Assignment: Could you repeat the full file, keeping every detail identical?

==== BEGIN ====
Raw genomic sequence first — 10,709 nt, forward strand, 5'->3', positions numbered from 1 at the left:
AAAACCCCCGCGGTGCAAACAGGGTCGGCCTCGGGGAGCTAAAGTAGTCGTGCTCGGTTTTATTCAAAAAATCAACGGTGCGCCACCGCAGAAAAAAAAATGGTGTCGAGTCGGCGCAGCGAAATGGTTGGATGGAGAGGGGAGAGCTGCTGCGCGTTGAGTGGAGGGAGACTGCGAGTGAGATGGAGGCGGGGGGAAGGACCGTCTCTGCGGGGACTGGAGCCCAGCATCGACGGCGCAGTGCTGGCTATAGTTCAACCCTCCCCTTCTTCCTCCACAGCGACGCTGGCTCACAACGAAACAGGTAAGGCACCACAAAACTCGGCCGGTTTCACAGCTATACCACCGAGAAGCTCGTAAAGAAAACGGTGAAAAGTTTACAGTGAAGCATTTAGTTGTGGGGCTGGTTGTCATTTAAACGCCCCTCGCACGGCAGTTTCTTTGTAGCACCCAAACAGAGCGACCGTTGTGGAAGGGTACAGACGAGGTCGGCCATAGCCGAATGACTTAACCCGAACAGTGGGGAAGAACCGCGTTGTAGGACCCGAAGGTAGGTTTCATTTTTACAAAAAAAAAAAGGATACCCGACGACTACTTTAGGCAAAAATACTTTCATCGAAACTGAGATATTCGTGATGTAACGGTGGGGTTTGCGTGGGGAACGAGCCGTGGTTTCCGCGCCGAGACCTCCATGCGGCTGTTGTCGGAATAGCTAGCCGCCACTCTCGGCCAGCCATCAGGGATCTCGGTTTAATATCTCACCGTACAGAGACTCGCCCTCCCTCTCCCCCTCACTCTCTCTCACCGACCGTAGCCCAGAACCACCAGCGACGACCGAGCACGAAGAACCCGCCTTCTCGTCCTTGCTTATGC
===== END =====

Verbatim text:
Raw genomic sequence first — 10,709 nt, forward strand, 5'->3', positions numbered from 1 at the left:
AAAACCCCCGCGGTGCAAACAGGGTCGGCCTCGGGGAGCTAAAGTAGTCGTGCTCGGTTTTATTCAAAAAATCAACGGTGCGCCACCGCAGAAAAAAAAATGGTGTCGAGTCGGCGCAGCGAAATGGTTGGATGGAGAGGGGAGAGCTGCTGCGCGTTGAGTGGAGGGAGACTGCGAGTGAGATGGAGGCGGGGGGAAGGACCGTCTCTGCGGGGACTGGAGCCCAGCATCGACGGCGCAGTGCTGGCTATAGTTCAACCCTCCCCTTCTTCCTCCACAGCGACGCTGGCTCACAACGAAACAGGTAAGGCACCACAAAACTCGGCCGGTTTCACAGCTATACCACCGAGAAGCTCGTAAAGAAAACGGTGAAAAGTTTACAGTGAAGCATTTAGTTGTGGGGCTGGTTGTCATTTAAACGCCCCTCGCACGGCAGTTTCTTTGTAGCACCCAAACAGAGCGACCGTTGTGGAAGGGTACAGACGAGGTCGGCCATAGCCGAATGACTTAACCCGAACAGTGGGGAAGAACCGCGTTGTAGGACCCGAAGGTAGGTTTCATTTTTACAAAAAAAAAAAGGATACCCGACGACTACTTTAGGCAAAAATACTTTCATCGAAACTGAGATATTCGTGATGTAACGGTGGGGTTTGCGTGGGGAACGAGCCGTGGTTTCCGCGCCGAGACCTCCATGCGGCTGTTGTCGGAATAGCTAGCCGCCACTCTCGGCCAGCCATCAGGGATCTCGGTTTAATATCTCACCGTACAGAGACTCGCCCTCCCTCTCCCCCTCACTCTCTCTCACCGACCGTAGCCCAGAACCACCAGCGACGACCGAGCACGAAGAACCCGCCTTCTCGTCCTTGCTTATGC